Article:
Who is the Attorney General and what does he do?

Brexit is in the news a lot at present – particularly some legal aspects of it.

Tuesday, 2nd April 2019, 10:18 am
The Attorney General Geoffrey Cox, MP. Picture PA

In a vote in the House of Commons a couple of weeks ago MPs looked at a legal opinion written by the Attorney General. Who is the Attorney General and what does he do? Why does his opinion matter?

The Attorney General (AG) is one of the Law Officers of the Crown. His job (it is a “he” just now – Geoffrey Cox MP) is to act as the chief legal adviser to the Crown and to the Government.

The job has been in existence a long time –the first office-holder was William De Bonveville when the post was set up back in the 13th century.

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At first it was not a political role. But in the 15th century it took on a political hue when the AG started to advise the House of Lords where the Government then was located.

Duties include overseeing the Crown Prosecution Service and the Serious Fraud Office and the Government Legal Department.

Geoffrey Cox is a qualified barrister and also a Conservative MP.

But although like the Prime Minister Theresa May Mr Cox is a Conservative MP the House of Commons (and others) is supposed to be able to rely upon him to produce an independent opinion on matters that come within his remit.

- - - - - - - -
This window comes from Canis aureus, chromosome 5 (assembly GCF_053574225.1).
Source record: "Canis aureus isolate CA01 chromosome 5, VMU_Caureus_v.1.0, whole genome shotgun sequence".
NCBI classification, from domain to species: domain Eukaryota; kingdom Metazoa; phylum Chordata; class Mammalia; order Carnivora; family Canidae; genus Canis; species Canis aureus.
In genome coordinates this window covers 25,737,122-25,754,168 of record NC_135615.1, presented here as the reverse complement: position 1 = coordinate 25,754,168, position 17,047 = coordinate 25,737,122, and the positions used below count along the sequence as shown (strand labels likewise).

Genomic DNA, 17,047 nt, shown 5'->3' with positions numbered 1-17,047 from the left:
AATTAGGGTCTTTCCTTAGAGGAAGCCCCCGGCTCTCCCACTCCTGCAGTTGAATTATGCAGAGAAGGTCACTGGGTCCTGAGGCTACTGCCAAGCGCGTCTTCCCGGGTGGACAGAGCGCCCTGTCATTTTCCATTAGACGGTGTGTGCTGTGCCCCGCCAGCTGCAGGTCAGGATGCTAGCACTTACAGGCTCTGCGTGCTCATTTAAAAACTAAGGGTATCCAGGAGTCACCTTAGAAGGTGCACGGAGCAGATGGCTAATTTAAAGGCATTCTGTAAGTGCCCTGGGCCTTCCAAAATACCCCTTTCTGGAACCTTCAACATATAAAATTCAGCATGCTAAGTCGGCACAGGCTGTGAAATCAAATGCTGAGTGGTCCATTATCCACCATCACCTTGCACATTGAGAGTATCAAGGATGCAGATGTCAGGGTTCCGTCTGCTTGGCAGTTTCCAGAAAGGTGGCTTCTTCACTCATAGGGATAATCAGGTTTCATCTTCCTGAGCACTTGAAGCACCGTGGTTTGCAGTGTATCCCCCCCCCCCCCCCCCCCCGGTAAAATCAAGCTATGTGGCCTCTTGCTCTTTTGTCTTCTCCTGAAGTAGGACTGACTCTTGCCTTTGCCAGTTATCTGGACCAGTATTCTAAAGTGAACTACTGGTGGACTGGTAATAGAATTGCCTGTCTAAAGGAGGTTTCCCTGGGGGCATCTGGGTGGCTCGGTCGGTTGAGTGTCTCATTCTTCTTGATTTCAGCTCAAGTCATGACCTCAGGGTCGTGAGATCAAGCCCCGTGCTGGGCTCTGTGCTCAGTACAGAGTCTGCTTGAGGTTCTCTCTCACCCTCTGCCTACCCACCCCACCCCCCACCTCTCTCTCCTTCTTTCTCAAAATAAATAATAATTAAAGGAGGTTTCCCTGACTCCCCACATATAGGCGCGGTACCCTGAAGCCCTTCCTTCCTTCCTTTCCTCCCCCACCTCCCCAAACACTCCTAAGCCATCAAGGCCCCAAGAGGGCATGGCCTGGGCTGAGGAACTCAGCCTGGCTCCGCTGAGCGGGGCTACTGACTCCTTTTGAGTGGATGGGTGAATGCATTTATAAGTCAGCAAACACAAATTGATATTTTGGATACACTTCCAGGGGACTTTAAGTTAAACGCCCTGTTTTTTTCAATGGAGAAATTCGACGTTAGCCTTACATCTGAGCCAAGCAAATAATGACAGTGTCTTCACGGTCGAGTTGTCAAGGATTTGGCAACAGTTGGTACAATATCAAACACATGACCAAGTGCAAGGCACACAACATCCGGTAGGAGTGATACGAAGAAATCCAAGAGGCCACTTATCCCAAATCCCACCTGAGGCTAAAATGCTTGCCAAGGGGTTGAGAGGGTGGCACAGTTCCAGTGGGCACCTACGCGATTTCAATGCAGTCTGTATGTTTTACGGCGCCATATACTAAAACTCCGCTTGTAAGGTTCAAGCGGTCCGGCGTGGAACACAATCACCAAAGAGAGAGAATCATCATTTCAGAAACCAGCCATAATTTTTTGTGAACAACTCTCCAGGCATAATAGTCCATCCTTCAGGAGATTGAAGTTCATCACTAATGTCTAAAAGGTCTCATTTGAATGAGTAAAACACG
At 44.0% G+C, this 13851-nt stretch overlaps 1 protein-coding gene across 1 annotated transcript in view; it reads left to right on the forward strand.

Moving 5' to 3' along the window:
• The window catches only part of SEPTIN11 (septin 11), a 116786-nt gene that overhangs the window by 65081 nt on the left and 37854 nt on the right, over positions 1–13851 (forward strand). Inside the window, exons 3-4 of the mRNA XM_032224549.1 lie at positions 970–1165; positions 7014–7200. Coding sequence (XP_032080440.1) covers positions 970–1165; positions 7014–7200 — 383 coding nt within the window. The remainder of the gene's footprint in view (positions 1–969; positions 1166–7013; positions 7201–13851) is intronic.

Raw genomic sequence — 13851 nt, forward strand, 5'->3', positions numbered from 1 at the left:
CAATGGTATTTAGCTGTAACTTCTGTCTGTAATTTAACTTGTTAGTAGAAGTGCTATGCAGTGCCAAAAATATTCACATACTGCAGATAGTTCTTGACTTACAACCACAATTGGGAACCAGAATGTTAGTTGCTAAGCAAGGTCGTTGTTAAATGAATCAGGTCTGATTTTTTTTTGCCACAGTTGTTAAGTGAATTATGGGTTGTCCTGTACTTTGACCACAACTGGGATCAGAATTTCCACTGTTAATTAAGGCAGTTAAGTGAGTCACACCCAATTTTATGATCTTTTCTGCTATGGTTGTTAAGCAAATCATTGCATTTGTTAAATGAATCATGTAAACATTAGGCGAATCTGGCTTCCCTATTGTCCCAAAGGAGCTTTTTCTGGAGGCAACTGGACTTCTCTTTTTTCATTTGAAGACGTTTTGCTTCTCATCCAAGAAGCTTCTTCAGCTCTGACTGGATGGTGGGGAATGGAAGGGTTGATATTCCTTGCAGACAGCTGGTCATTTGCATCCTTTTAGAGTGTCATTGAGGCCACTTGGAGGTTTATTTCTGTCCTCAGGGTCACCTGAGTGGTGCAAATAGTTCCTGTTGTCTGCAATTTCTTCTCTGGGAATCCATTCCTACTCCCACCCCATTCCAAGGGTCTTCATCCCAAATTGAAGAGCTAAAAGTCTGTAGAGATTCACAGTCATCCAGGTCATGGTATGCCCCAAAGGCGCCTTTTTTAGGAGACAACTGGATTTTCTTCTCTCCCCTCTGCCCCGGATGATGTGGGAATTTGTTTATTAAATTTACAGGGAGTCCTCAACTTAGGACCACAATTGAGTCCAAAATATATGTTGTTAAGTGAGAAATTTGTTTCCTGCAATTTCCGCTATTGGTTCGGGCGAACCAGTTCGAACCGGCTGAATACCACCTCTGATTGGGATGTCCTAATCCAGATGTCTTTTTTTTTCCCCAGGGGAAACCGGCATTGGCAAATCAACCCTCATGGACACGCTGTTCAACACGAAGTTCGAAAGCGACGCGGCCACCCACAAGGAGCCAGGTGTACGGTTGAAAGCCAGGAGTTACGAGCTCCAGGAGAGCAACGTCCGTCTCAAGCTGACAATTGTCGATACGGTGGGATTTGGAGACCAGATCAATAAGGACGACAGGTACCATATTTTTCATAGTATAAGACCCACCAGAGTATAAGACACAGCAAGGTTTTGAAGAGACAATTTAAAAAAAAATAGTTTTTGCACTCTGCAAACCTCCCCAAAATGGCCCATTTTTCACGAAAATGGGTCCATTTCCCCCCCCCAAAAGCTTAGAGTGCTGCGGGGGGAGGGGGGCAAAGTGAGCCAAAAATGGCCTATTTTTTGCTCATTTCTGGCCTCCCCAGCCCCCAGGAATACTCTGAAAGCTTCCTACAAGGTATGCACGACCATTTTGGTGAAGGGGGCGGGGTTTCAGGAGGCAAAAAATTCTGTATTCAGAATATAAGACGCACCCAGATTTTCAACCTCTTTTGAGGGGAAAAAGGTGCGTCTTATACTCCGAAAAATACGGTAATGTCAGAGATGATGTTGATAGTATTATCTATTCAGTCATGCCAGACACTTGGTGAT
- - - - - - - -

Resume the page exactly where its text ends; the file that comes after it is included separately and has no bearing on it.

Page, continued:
So not necessarily an opinion that members of his own party – or Mrs May –might like to see.

Where there is a point of law –or perhaps several points of law – which may affect Government policy or actions the AG is likely to be tasked with providing an opinion on – for example – the legal effect of draft documents or agreements.

This is where Brexit comes in. Mrs May went to the EU to seek amendments to the deal she has negotiated for the UK to withdraw from the EU.

She felt she had secured concessions set out in documents she brought back that meant the deal could get through the House of Commons.

She asked Mr Cox for his opinion about this –did the amended deal change the original deal sufficiently that MPs should feel able to vote for it?

Mr Cox’s opinion was that the risk of the UK having to remain – potentially against our wishes – in the “backstop” agreement in fact remained substantially unchanged.

To quote him: “The legal risk remains that … the United Kingdom would have ... no internationally lawful means of exiting …”

Some commentators had wondered whether – being in the same party and a supporter of Mrs May – the AG might have been inclined to rubber-stamp what she wanted done.

One or two even suggested that the AG might be “leaned on” to produce the kind of opinion that was required.

Instead however Mr Cox produced a truly independent unbiased opinion which was not helpful to Mrs May.

Where are we now with Brexit in light of this and others developments recently?

Well – fortunately this is a question that Legal Eagle is not required to answer ...